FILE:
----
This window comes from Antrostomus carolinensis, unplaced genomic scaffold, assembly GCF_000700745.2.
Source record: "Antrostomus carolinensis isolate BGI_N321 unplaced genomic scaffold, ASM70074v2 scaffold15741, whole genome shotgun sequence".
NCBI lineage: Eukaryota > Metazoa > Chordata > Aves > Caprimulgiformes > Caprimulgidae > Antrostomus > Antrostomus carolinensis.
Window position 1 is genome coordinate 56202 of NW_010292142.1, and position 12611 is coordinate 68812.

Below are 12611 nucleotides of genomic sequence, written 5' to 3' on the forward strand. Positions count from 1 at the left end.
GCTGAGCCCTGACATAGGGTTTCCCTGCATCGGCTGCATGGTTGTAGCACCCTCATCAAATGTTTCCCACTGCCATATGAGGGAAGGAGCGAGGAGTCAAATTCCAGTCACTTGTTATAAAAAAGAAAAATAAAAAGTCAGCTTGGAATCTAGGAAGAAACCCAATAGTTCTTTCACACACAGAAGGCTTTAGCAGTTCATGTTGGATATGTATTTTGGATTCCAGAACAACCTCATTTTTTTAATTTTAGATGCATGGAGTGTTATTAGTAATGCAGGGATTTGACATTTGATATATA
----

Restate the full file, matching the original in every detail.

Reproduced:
This window comes from Antrostomus carolinensis, unplaced genomic scaffold, assembly GCF_000700745.2.
Source record: "Antrostomus carolinensis isolate BGI_N321 unplaced genomic scaffold, ASM70074v2 scaffold15741, whole genome shotgun sequence".
NCBI lineage: Eukaryota > Metazoa > Chordata > Aves > Caprimulgiformes > Caprimulgidae > Antrostomus > Antrostomus carolinensis.
Window position 1 is genome coordinate 56202 of NW_010292142.1, and position 12611 is coordinate 68812.

Below are 12611 nucleotides of genomic sequence, written 5' to 3' on the forward strand. Positions count from 1 at the left end.
GCTGAGCCCTGACATAGGGTTTCCCTGCATCGGCTGCATGGTTGTAGCACCCTCATCAAATGTTTCCCACTGCCATATGAGGGAAGGAGCGAGGAGTCAAATTCCAGTCACTTGTTATAAAAAAGAAAAATAAAAAGTCAGCTTGGAATCTAGGAAGAAACCCAATAGTTCTTTCACACACAGAAGGCTTTAGCAGTTCATGTTGGATATGTATTTTGGATTCCAGAACAACCTCATTTTTTTAATTTTAGATGCATGGAGTGTTATTAGTAATGCAGGGATTTGACATTTGATATATA